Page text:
Coin Change Problem (Total number of ways to get the denomination of coins)

Given an unlimited supply of coins of given denominations, find the total number of distinct ways to get a desired change.

For example,

 
Input: S = { 1, 3, 5, 7 }, N = 8
 
Total number of ways is 6

{ 1, 7 }
{ 3, 5 }
{ 1, 1, 3, 3 }
{ 1, 1, 1, 5 }
{ 1, 1, 1, 1, 1, 3 }
{ 1, 1, 1, 1, 1, 1, 1, 1 }

 

Input: S = { 1, 2, 3 }, N = 4

Total number of ways is 4

{ 1, 3 }
{ 2, 2 }
{ 1, 1, 2 }
{ 1, 1, 1, 1 }

 


 

The idea is to use recursion to solve this problem. For each coin of given denominations, we recuse to see if total can be reached by choosing the coin or not. If choosing the current coin results in the solution, we update total number of ways.

 
C++ implementation –
 

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Output:

Total number of ways to get desired change is 7

 
The time complexity of above solution is exponential as each recursive call is making n recursive calls.
 


 
There is some issue with the above solution. Above solution doesn’t always returns distinct sets. For example, for set {1, 2, 3} it returns 7 as some ways are permutations of each other as shown below –

{1, 1, 1, 1}

{1, 1, 2}, {2, 1, 1}, {1, 2, 1}

{2, 2}

{1, 3}, {3, 1}

 


 
How can we get distinct ways?
 

The idea is somewhat similar to Knapsack problem. The problem can be recursively defined as –

    count(S, n, total) = count(S, n, total-S[n]) + count(S, n-1, total);

 

That is, for each coin

1. We include current coin S[n] in solution and recurse with remaining change (total – S[n]) with same number of coins.

2. We exclude current coin S[n] from solution and recurse for remaining coins (n – 1).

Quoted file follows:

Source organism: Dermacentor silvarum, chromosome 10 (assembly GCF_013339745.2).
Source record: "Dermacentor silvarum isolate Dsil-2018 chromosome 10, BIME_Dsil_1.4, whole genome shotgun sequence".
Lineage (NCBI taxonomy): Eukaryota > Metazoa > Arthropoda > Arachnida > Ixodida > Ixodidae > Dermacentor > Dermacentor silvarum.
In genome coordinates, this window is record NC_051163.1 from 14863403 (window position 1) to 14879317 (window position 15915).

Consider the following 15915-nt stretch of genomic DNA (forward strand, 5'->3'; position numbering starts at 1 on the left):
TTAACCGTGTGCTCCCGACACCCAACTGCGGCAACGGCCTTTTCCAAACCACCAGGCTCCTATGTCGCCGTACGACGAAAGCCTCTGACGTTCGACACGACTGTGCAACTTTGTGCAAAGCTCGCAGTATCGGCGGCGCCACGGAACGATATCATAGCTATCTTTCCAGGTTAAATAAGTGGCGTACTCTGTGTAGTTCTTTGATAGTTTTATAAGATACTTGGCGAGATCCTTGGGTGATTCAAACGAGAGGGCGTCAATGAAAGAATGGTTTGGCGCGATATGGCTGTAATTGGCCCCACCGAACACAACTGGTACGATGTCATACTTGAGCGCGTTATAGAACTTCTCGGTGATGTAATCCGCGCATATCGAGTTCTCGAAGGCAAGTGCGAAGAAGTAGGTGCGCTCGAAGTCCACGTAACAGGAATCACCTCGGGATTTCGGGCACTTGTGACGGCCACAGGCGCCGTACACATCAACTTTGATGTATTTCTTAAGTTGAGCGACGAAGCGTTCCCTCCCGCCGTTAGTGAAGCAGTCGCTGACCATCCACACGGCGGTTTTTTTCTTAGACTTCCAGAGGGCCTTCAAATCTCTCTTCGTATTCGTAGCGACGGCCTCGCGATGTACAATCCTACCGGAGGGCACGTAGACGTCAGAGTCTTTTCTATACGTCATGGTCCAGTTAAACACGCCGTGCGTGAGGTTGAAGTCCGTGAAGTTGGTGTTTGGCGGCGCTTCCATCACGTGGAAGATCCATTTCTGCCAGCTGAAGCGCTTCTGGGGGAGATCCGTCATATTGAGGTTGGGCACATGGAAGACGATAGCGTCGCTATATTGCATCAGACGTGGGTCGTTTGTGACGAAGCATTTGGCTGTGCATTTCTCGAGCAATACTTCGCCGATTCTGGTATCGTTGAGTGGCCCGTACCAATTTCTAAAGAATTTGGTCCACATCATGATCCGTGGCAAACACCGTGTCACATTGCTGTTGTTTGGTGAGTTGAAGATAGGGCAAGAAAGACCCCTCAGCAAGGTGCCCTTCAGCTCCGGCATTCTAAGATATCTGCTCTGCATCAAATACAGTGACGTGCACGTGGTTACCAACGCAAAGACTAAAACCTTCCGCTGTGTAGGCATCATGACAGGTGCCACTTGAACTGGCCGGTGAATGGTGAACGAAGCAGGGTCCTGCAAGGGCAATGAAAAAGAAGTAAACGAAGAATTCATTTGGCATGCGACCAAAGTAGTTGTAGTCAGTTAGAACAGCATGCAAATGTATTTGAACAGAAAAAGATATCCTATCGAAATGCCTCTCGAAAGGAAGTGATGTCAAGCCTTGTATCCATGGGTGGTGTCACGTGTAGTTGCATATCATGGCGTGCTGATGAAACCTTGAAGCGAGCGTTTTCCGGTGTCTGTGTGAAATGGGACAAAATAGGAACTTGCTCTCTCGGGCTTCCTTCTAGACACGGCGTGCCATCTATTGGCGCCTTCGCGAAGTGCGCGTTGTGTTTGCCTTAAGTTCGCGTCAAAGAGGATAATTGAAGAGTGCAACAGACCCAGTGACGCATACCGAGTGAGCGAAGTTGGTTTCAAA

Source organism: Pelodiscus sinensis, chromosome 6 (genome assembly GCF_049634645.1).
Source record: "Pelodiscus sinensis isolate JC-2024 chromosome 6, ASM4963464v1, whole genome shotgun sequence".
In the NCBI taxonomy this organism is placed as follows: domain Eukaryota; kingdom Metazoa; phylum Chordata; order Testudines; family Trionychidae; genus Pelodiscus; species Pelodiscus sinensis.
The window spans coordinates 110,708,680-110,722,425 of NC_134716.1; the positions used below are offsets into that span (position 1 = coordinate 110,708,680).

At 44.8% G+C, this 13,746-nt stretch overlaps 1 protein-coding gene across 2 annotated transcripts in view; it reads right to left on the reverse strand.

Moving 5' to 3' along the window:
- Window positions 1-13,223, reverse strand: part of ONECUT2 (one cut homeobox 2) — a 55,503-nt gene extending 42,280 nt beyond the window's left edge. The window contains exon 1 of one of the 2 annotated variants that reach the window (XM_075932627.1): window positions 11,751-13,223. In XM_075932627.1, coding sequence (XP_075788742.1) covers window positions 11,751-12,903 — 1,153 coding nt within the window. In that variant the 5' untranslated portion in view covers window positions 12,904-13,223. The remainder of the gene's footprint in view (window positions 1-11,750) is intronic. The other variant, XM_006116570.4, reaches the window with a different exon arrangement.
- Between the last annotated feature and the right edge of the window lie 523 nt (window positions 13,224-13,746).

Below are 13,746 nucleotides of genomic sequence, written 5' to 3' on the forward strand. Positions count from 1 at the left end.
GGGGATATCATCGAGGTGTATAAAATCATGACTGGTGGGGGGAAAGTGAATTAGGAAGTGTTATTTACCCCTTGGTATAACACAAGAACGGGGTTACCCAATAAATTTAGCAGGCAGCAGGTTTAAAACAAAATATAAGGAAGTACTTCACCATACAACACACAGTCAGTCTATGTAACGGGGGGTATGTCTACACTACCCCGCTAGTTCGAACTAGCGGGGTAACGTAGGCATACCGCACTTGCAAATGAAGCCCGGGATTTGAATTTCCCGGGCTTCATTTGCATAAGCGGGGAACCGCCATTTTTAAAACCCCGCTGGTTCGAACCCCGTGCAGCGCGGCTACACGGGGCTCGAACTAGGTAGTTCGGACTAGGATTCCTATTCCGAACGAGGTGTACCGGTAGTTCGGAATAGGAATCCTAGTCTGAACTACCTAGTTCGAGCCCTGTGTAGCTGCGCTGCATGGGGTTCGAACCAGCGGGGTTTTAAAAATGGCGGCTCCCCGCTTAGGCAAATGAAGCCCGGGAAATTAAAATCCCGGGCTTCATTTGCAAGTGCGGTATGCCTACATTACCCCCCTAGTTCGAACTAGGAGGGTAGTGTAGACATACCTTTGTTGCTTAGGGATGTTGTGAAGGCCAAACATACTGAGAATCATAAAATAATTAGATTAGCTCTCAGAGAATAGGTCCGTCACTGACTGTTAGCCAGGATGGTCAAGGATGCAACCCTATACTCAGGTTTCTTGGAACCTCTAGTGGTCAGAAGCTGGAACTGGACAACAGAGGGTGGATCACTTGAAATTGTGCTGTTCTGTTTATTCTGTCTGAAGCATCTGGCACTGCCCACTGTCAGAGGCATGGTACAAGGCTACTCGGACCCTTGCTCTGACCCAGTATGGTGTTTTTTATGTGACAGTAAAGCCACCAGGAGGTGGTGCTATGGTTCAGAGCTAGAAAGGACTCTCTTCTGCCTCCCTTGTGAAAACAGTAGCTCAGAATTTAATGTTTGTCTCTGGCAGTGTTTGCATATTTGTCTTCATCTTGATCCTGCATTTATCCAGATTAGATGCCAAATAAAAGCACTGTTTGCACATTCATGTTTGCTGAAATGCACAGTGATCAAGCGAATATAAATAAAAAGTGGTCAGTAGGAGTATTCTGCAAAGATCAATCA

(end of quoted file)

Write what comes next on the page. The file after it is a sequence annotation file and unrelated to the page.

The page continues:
Finally, we return total ways by including or excluding current coin. The base case of the recursion is when solution is found (i.e. change becomes 0) or the solution doesn’t exist (when no coins are left or total becomes negative).

 
C++ implementation –
 

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Output:

Total number of ways to get desired change is 4

 
The time complexity of above solution is still exponential and auxiliary space used by the program is O(1).
 


 

The problem has an optimal substructure as the problem can be broken down into smaller subproblems which can further be broken down into yet smaller subproblems, and so on. The problem also clearly exhibits overlapping subproblems so we will end up solving the same subproblem over and over again. The repeated sub-problems can be seen by drawing recursion tree for higher values of desired change. We know that problems having optimal substructure and overlapping subproblems can be solved using dynamic programming, in which subproblem solutions are Memoized rather than computed again and again. The approach is illustrated below –

 
C++ implementation –
 

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Output:

Minimum number of coins required to get desired change is 4

 
The time complexity of above solution is O(nN) and auxiliary space used by the program is O(nN).

 
Exercise:
1. Write bottom-up version of above memoized solution.
2. Find total number of ways to get a desired change from limited supply of coins of given denominations.
 

Thanks for reading.




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